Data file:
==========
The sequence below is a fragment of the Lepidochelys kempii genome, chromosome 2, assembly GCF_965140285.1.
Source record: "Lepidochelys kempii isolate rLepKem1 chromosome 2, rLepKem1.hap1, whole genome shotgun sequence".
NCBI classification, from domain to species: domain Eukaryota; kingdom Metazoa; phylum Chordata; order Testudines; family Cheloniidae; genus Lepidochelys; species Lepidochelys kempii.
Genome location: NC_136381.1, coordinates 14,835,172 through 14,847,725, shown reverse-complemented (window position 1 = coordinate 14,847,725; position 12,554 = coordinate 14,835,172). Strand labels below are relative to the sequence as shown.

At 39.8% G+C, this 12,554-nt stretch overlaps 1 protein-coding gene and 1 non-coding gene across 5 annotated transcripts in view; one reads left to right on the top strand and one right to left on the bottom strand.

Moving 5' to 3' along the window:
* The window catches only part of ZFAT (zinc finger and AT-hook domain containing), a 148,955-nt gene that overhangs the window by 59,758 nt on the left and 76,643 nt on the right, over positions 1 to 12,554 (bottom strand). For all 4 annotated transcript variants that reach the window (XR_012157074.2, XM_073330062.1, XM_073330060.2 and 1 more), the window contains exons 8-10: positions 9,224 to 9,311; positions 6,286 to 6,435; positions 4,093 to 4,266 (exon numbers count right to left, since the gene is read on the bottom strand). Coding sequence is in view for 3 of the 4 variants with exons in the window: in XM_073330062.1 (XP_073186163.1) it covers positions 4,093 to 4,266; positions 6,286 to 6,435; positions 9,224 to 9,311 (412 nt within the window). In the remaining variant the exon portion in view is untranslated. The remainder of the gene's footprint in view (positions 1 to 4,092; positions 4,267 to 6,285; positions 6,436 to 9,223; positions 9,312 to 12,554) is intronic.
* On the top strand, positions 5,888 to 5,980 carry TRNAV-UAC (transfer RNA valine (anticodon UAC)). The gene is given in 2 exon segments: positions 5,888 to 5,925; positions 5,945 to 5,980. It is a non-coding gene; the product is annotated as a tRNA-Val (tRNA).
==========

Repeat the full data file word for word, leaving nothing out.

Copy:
The sequence below is a fragment of the Lepidochelys kempii genome, chromosome 2, assembly GCF_965140285.1.
Source record: "Lepidochelys kempii isolate rLepKem1 chromosome 2, rLepKem1.hap1, whole genome shotgun sequence".
NCBI classification, from domain to species: domain Eukaryota; kingdom Metazoa; phylum Chordata; order Testudines; family Cheloniidae; genus Lepidochelys; species Lepidochelys kempii.
Genome location: NC_136381.1, coordinates 14,835,172 through 14,847,725, shown reverse-complemented (window position 1 = coordinate 14,847,725; position 12,554 = coordinate 14,835,172). Strand labels below are relative to the sequence as shown.

At 39.8% G+C, this 12,554-nt stretch overlaps 1 protein-coding gene and 1 non-coding gene across 5 annotated transcripts in view; one reads left to right on the top strand and one right to left on the bottom strand.

Moving 5' to 3' along the window:
* The window catches only part of ZFAT (zinc finger and AT-hook domain containing), a 148,955-nt gene that overhangs the window by 59,758 nt on the left and 76,643 nt on the right, over positions 1 to 12,554 (bottom strand). For all 4 annotated transcript variants that reach the window (XR_012157074.2, XM_073330062.1, XM_073330060.2 and 1 more), the window contains exons 8-10: positions 9,224 to 9,311; positions 6,286 to 6,435; positions 4,093 to 4,266 (exon numbers count right to left, since the gene is read on the bottom strand). Coding sequence is in view for 3 of the 4 variants with exons in the window: in XM_073330062.1 (XP_073186163.1) it covers positions 4,093 to 4,266; positions 6,286 to 6,435; positions 9,224 to 9,311 (412 nt within the window). In the remaining variant the exon portion in view is untranslated. The remainder of the gene's footprint in view (positions 1 to 4,092; positions 4,267 to 6,285; positions 6,436 to 9,223; positions 9,312 to 12,554) is intronic.
* On the top strand, positions 5,888 to 5,980 carry TRNAV-UAC (transfer RNA valine (anticodon UAC)). The gene is given in 2 exon segments: positions 5,888 to 5,925; positions 5,945 to 5,980. It is a non-coding gene; the product is annotated as a tRNA-Val (tRNA).